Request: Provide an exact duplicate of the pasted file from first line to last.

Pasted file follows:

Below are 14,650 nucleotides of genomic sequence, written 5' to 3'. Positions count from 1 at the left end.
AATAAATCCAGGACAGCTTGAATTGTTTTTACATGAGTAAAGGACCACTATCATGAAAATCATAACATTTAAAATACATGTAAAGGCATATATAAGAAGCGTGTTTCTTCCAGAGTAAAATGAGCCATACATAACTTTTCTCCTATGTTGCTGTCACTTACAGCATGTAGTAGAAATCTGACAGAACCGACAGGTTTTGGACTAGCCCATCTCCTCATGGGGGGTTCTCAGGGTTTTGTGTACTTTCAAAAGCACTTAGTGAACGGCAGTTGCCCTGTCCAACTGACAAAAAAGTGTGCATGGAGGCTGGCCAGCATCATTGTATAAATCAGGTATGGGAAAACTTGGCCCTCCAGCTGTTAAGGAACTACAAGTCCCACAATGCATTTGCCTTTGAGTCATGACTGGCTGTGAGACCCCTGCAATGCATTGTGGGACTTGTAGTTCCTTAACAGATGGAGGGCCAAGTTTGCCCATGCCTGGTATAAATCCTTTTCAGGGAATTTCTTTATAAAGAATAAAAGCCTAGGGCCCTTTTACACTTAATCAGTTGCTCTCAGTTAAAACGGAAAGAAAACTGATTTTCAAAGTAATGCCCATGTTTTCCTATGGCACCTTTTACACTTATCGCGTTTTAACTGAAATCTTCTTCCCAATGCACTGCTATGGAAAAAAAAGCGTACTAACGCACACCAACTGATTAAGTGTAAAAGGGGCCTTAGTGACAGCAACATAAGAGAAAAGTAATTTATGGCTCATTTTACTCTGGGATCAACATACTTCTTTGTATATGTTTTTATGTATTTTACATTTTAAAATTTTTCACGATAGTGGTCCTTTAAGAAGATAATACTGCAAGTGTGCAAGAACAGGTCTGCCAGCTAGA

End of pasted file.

Below are 14,650 nucleotides of genomic sequence, written 5' to 3'. Positions count from 1 at the left end.
AATAAATCCAGGACAGCTTGAATTGTTTTTACATGAGTAAAGGACCACTATCATGAAAATCATAACATTTAAAATACATGTAAAGGCATATATAAGAAGCGTGTTTCTTCCAGAGTAAAATGAGCCATACATAACTTTTCTCCTATGTTGCTGTCACTTACAGCATGTAGTAGAAATCTGACAGAACCGACAGGTTTTGGACTAGCCCATCTCCTCATGGGGGGTTCTCAGGGTTTTGTGTACTTTCAAAAGCACTTAGTGAACGGCAGTTGCCCTGTCCAACTGACAAAAAAGTGTGCATGGAGGCTGGCCAGCATCATTGTATAAATCAGGTATGGGAAAACTTGGCCCTCCAGCTGTTAAGGAACTACAAGTCCCACAATGCATTTGCCTTTGAGTCATGACTGGCTGTGAGACCCCTGCAATGCATTGTGGGACTTGTAGTTCCTTAACAGATGGAGGGCCAAGTTTGCCCATGCCTGGTATAAATCCTTTTCAGGGAATTTCTTTATAAAGAATAAAAGCCTAGGGCCCTTTTACACTTAATCAGTTGCTCTCAGTTAAAACGGAAAGAAAACTGATTTTCAAAGTAATGCCCATGTTTTCCTATGGCACCTTTTACACTTATCGCGTTTTAACTGAAATCTTCTTCCCAATGCACTGCTATGGAAAAAAAAGCGTACTAACGCACACCAACTGATTAAGTGTAAAAGGGGCCTTAGTGACAGCAACATAAGAGAAAAGTAATTTATGGCTCATTTTACTCTGGGATCAACATACTTCTTTGTATATGTTTTTATGTATTTTACATTTTAAAATTTTTCACGATAGTGGTCCTTTAAGAAGATAATACTGCAAGTGTGCAAGAACAGGTCTGCCAGCTAGA